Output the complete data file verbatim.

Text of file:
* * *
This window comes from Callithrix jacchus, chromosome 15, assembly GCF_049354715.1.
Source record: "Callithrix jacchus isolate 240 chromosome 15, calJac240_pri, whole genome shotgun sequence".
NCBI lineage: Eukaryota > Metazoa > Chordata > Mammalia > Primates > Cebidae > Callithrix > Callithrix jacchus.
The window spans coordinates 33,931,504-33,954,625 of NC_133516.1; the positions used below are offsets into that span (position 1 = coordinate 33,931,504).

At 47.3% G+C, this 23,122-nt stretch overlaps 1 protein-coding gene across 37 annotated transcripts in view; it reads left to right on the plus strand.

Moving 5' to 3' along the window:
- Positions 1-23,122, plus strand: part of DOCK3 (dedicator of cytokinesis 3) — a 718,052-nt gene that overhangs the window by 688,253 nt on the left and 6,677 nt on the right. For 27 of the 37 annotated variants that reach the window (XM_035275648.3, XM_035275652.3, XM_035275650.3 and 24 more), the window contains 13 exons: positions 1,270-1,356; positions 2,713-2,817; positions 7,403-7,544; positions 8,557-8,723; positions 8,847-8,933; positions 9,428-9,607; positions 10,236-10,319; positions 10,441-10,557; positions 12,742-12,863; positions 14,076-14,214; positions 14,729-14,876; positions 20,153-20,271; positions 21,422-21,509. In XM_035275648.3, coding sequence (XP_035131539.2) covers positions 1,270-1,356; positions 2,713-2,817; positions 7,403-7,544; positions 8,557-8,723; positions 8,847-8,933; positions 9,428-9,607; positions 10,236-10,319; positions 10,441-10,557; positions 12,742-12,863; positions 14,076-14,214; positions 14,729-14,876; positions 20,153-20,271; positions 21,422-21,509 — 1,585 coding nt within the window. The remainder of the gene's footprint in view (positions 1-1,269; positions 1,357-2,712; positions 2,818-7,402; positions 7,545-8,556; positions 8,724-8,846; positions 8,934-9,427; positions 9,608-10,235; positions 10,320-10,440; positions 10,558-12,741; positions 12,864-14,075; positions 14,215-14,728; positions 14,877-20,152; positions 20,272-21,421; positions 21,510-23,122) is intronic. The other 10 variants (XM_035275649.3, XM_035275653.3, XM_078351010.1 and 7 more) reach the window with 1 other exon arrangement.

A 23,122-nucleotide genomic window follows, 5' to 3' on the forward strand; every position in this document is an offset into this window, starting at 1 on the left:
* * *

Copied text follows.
This window comes from Callithrix jacchus, chromosome 15, assembly GCF_049354715.1.
Source record: "Callithrix jacchus isolate 240 chromosome 15, calJac240_pri, whole genome shotgun sequence".
NCBI lineage: Eukaryota > Metazoa > Chordata > Mammalia > Primates > Cebidae > Callithrix > Callithrix jacchus.
The window spans coordinates 33,931,504-33,954,625 of NC_133516.1; the positions used below are offsets into that span (position 1 = coordinate 33,931,504).

At 47.3% G+C, this 23,122-nt stretch overlaps 1 protein-coding gene across 37 annotated transcripts in view; it reads left to right on the plus strand.

Moving 5' to 3' along the window:
- Positions 1-23,122, plus strand: part of DOCK3 (dedicator of cytokinesis 3) — a 718,052-nt gene that overhangs the window by 688,253 nt on the left and 6,677 nt on the right. For 27 of the 37 annotated variants that reach the window (XM_035275648.3, XM_035275652.3, XM_035275650.3 and 24 more), the window contains 13 exons: positions 1,270-1,356; positions 2,713-2,817; positions 7,403-7,544; positions 8,557-8,723; positions 8,847-8,933; positions 9,428-9,607; positions 10,236-10,319; positions 10,441-10,557; positions 12,742-12,863; positions 14,076-14,214; positions 14,729-14,876; positions 20,153-20,271; positions 21,422-21,509. In XM_035275648.3, coding sequence (XP_035131539.2) covers positions 1,270-1,356; positions 2,713-2,817; positions 7,403-7,544; positions 8,557-8,723; positions 8,847-8,933; positions 9,428-9,607; positions 10,236-10,319; positions 10,441-10,557; positions 12,742-12,863; positions 14,076-14,214; positions 14,729-14,876; positions 20,153-20,271; positions 21,422-21,509 — 1,585 coding nt within the window. The remainder of the gene's footprint in view (positions 1-1,269; positions 1,357-2,712; positions 2,818-7,402; positions 7,545-8,556; positions 8,724-8,846; positions 8,934-9,427; positions 9,608-10,235; positions 10,320-10,440; positions 10,558-12,741; positions 12,864-14,075; positions 14,215-14,728; positions 14,877-20,152; positions 20,272-21,421; positions 21,510-23,122) is intronic. The other 10 variants (XM_035275649.3, XM_035275653.3, XM_078351010.1 and 7 more) reach the window with 1 other exon arrangement.

A 23,122-nucleotide genomic window follows, 5' to 3' on the forward strand; every position in this document is an offset into this window, starting at 1 on the left: